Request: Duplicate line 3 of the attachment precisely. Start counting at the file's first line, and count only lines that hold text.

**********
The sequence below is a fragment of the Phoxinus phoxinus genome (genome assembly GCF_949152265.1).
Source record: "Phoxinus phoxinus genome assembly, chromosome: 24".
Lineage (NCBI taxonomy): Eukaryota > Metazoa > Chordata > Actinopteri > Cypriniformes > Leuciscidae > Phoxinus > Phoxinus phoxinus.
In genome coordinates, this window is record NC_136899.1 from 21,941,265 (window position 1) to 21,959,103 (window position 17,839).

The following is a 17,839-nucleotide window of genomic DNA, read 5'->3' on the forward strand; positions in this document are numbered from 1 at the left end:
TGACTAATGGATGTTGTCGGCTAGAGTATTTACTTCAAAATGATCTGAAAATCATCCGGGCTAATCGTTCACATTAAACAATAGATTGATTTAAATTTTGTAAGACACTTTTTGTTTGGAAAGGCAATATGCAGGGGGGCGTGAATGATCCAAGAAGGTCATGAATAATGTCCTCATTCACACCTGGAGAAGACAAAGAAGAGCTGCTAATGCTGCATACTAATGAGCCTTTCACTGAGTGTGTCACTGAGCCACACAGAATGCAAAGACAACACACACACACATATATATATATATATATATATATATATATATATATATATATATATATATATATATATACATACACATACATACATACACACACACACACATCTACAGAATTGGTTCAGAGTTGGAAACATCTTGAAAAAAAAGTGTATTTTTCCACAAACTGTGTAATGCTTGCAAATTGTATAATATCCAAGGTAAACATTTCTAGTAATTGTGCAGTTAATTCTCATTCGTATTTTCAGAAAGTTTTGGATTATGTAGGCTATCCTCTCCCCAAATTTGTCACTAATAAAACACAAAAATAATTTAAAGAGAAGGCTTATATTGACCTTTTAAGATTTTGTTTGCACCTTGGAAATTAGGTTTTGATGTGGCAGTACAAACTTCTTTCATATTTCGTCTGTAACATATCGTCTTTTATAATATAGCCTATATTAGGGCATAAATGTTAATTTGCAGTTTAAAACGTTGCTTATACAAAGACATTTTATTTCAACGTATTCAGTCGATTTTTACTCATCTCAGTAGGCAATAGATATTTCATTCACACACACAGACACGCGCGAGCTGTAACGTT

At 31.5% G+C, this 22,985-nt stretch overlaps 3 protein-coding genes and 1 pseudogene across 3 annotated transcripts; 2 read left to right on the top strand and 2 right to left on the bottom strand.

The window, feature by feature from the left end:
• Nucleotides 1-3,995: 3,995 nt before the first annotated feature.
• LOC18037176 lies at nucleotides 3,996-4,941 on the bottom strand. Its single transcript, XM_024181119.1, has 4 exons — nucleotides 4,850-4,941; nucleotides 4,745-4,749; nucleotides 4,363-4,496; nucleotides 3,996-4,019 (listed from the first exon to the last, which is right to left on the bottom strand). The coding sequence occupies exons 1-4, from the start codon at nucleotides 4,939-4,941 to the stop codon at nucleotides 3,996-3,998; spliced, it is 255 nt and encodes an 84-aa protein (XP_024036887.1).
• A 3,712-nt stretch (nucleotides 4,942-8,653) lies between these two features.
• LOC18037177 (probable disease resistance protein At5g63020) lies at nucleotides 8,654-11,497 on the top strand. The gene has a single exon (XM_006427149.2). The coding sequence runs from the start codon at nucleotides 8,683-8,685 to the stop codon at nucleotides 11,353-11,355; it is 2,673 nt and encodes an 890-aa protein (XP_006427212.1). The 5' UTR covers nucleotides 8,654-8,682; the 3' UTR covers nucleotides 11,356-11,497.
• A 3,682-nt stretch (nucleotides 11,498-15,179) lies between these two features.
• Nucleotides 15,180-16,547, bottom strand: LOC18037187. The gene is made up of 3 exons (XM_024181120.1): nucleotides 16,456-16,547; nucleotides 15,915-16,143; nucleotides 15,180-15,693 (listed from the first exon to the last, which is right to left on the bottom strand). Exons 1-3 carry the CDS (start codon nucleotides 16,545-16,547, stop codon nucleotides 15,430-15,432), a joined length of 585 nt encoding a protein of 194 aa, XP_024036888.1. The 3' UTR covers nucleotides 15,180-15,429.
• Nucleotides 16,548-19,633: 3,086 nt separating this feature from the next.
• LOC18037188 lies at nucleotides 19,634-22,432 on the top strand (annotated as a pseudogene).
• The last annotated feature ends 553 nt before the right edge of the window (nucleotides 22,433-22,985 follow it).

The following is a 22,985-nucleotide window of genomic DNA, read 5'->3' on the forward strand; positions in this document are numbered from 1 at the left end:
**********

Lineage (NCBI taxonomy): Eukaryota > Metazoa > Chordata > Actinopteri > Cypriniformes > Leuciscidae > Phoxinus > Phoxinus phoxinus.